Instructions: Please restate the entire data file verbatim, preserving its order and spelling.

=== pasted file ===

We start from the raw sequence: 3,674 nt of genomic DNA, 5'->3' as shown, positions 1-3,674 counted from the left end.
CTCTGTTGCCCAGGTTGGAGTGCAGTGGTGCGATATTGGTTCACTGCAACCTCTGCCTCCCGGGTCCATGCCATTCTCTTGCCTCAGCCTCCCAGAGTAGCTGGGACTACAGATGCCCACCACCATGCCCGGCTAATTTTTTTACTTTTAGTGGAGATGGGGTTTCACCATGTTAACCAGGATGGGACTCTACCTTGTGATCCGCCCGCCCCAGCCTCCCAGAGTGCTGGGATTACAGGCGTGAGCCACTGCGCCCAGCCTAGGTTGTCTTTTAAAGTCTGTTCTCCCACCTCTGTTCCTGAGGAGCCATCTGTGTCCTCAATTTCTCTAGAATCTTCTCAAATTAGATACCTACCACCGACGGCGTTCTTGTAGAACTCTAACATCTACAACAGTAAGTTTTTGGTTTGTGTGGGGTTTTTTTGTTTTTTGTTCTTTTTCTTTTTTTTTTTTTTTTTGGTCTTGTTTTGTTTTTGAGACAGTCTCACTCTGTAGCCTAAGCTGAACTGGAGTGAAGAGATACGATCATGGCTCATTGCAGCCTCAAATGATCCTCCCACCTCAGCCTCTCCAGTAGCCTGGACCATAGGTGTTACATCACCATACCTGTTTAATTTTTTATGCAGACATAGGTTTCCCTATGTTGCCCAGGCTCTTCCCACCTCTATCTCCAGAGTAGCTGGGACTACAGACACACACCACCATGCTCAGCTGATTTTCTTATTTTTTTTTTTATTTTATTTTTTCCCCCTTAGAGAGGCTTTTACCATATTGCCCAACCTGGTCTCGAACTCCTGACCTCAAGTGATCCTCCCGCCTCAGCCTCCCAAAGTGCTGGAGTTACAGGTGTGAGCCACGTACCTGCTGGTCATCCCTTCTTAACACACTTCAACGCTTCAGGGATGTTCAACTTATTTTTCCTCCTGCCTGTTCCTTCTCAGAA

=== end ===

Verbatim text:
We start from the raw sequence: 3,674 nt of genomic DNA, 5'->3' as shown, positions 1-3,674 counted from the left end.
CTCTGTTGCCCAGGTTGGAGTGCAGTGGTGCGATATTGGTTCACTGCAACCTCTGCCTCCCGGGTCCATGCCATTCTCTTGCCTCAGCCTCCCAGAGTAGCTGGGACTACAGATGCCCACCACCATGCCCGGCTAATTTTTTTACTTTTAGTGGAGATGGGGTTTCACCATGTTAACCAGGATGGGACTCTACCTTGTGATCCGCCCGCCCCAGCCTCCCAGAGTGCTGGGATTACAGGCGTGAGCCACTGCGCCCAGCCTAGGTTGTCTTTTAAAGTCTGTTCTCCCACCTCTGTTCCTGAGGAGCCATCTGTGTCCTCAATTTCTCTAGAATCTTCTCAAATTAGATACCTACCACCGACGGCGTTCTTGTAGAACTCTAACATCTACAACAGTAAGTTTTTGGTTTGTGTGGGGTTTTTTTGTTTTTTGTTCTTTTTCTTTTTTTTTTTTTTTTTGGTCTTGTTTTGTTTTTGAGACAGTCTCACTCTGTAGCCTAAGCTGAACTGGAGTGAAGAGATACGATCATGGCTCATTGCAGCCTCAAATGATCCTCCCACCTCAGCCTCTCCAGTAGCCTGGACCATAGGTGTTACATCACCATACCTGTTTAATTTTTTATGCAGACATAGGTTTCCCTATGTTGCCCAGGCTCTTCCCACCTCTATCTCCAGAGTAGCTGGGACTACAGACACACACCACCATGCTCAGCTGATTTTCTTATTTTTTTTTTTATTTTATTTTTTCCCCCTTAGAGAGGCTTTTACCATATTGCCCAACCTGGTCTCGAACTCCTGACCTCAAGTGATCCTCCCGCCTCAGCCTCCCAAAGTGCTGGAGTTACAGGTGTGAGCCACGTACCTGCTGGTCATCCCTTCTTAACACACTTCAACGCTTCAGGGATGTTCAACTTATTTTTCCTCCTGCCTGTTCCTTCTCAGAA